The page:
From Philip Van Cortlandt
New York May. 22d. 1801
It is expected that a Republican Carracter will be appointed to the office of supervisor of the Revenue in this City in the place of Colo. N. Fish. and having had some conversation with my brother Pierre Van Cortlandt Junr: upon this Subject I find it will be very Acceptable to him; & altho a brother I hope there will not appear any impropriety in expressing my full approbation and of Joining my Solicitations to his for the favour of given him a preference if it shall upon due consideration be found he is well Qualified and with as good or better pretentions than the other applicants his Zeal and Exertions in the Republican cause are well established, and he has never had any lucritive station in his life, several honorary offices he has filled, the last as an Elictor for the Office of President & Vice President of the United States
I forbear going farther in the detail as I expect some other of his friends will be more explicit in Rispect to his abilities—
And am with the most perfect Esteem & Respectful Consideration Yours &c
Ph. V. Cortlandt
RC (DNA: RG 59, LAR); endorsed by TJ as received 26 May and so recorded in SJL with notation “Off.”; with note by TJ on verso: “Chr. Livingston says he is a respectable man of midling talents, not used to business. he thinks the office above his talents.” Dft (NN: Van Cortlandt-Van Wyck Collection); at foot of text: “Thomas Jefferson Esquire President of the United States City of Washington.”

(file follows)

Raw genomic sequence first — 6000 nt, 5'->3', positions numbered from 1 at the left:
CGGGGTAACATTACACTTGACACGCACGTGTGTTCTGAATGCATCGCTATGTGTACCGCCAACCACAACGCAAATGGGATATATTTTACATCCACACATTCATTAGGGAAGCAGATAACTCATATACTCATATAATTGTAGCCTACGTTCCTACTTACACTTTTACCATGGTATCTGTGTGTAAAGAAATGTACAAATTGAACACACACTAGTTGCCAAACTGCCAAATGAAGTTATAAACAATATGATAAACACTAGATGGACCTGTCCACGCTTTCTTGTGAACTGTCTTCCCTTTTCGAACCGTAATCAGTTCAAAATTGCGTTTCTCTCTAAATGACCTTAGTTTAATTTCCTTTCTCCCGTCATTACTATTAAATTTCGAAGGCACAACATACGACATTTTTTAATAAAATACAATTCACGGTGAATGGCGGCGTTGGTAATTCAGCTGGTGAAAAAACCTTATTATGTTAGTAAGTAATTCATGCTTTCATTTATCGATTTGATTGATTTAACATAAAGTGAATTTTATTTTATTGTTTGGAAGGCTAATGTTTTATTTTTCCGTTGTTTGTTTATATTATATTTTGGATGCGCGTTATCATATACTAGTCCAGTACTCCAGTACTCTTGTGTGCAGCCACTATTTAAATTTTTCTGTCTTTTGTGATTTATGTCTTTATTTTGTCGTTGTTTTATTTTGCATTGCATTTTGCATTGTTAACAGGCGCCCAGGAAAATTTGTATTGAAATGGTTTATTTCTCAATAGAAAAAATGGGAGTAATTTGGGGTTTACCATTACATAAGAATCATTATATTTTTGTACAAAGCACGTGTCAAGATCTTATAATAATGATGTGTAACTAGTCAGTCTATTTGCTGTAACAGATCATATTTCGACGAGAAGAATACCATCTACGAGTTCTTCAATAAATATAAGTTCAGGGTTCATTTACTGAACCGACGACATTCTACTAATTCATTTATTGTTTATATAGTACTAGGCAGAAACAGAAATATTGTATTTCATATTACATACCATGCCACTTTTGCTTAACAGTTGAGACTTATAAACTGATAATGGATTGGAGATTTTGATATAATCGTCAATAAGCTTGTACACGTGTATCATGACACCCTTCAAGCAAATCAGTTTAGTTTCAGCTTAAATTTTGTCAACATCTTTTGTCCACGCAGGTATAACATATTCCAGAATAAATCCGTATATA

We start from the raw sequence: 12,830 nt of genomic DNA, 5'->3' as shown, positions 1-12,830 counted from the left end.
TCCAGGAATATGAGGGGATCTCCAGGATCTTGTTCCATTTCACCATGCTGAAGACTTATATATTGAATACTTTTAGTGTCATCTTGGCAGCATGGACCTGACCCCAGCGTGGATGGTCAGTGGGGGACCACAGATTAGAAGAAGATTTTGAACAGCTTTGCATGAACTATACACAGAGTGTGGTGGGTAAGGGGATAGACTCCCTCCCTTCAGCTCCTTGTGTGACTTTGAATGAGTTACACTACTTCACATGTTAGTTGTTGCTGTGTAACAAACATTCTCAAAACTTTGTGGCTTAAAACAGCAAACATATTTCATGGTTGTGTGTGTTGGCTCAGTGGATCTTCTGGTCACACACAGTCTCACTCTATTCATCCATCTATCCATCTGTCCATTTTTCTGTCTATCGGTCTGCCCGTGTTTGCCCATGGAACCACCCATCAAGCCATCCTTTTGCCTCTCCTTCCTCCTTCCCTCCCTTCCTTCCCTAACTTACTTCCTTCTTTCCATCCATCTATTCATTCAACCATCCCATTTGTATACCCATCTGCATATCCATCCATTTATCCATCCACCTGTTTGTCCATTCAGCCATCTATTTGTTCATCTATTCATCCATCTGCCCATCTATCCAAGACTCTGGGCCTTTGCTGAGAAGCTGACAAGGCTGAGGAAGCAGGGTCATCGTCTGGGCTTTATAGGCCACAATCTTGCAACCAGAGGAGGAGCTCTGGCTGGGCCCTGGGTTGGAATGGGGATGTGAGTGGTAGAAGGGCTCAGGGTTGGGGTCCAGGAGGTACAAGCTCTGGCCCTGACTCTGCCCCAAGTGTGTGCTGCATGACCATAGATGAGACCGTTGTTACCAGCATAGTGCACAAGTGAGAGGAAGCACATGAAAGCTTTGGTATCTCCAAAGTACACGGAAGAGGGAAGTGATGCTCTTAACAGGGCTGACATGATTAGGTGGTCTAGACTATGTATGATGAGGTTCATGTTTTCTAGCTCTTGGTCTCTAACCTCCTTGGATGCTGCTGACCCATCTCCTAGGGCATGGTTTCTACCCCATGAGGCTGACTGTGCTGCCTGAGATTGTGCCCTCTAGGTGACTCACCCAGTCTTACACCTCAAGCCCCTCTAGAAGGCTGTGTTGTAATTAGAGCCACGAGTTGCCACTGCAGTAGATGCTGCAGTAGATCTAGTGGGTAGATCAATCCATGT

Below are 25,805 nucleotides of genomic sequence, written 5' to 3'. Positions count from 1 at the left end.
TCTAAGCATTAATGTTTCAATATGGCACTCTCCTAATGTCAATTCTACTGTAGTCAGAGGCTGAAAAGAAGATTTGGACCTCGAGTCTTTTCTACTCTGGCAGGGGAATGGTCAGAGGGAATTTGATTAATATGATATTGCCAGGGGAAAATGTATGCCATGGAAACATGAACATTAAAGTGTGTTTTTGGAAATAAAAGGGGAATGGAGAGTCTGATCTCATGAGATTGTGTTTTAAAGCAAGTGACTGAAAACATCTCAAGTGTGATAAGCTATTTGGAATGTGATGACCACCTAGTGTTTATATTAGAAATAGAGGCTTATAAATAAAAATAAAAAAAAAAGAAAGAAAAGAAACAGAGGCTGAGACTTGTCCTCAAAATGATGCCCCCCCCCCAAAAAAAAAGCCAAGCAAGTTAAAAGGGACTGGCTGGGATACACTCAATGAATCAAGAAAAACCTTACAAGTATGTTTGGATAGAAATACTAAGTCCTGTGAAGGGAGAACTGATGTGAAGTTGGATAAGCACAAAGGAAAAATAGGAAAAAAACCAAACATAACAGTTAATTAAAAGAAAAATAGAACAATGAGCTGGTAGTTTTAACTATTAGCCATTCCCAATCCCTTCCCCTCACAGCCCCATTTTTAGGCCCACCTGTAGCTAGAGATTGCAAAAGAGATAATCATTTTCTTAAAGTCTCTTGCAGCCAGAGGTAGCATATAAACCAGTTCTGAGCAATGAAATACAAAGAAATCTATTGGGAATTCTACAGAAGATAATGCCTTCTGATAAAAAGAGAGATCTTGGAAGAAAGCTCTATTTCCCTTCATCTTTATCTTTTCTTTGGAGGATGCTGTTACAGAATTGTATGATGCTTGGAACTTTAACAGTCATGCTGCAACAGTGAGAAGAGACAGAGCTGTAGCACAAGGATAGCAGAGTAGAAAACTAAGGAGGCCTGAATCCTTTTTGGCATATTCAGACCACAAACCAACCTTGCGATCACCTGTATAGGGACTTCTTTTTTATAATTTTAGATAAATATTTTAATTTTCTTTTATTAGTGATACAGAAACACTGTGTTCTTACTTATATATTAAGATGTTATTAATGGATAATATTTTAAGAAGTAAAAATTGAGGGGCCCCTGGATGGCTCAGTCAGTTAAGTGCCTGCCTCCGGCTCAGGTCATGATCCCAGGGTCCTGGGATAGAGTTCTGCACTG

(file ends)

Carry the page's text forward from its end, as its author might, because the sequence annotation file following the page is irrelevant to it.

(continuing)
Philip Van Cortlandt (1749–1831), eldest son of Pierre and Joanna Livingston Van Cortlandt, was born in New York City but grew up at Van Cortlandt manor at Croton-on-Hudson, in Westchester County, New York. His father served as lieutenant governor of New York from 1777 to 1795, while George Clinton was governor. Philip was elected to Congress in 1792 and continued in office as a Jeffersonian Republican until 1809 (Biog. Dir. Cong. description begins Biographical Directory of the United States Congress, 1774–1989, Washington, D.C., 1989 description ends ; ANB description begins John A. Garraty and Mark C. Carnes, eds., American National Biography, New York and Oxford, 1999, 24 vols. description ends ).
Pierre Van Cortlandt, Jr., a lawyer and politician who had served in the New York State Assembly in 1792 and from 1794 to 1795, was 13 years younger than his brother Philip. In June 1801, he married Catharine Clinton Taylor, daughter of George Clinton (Jacob Judd, ed., The Van Cortlandt Family Papers, 4 vols. [Tarrytown, N.Y., 1976–81], 3:xxxv–xl).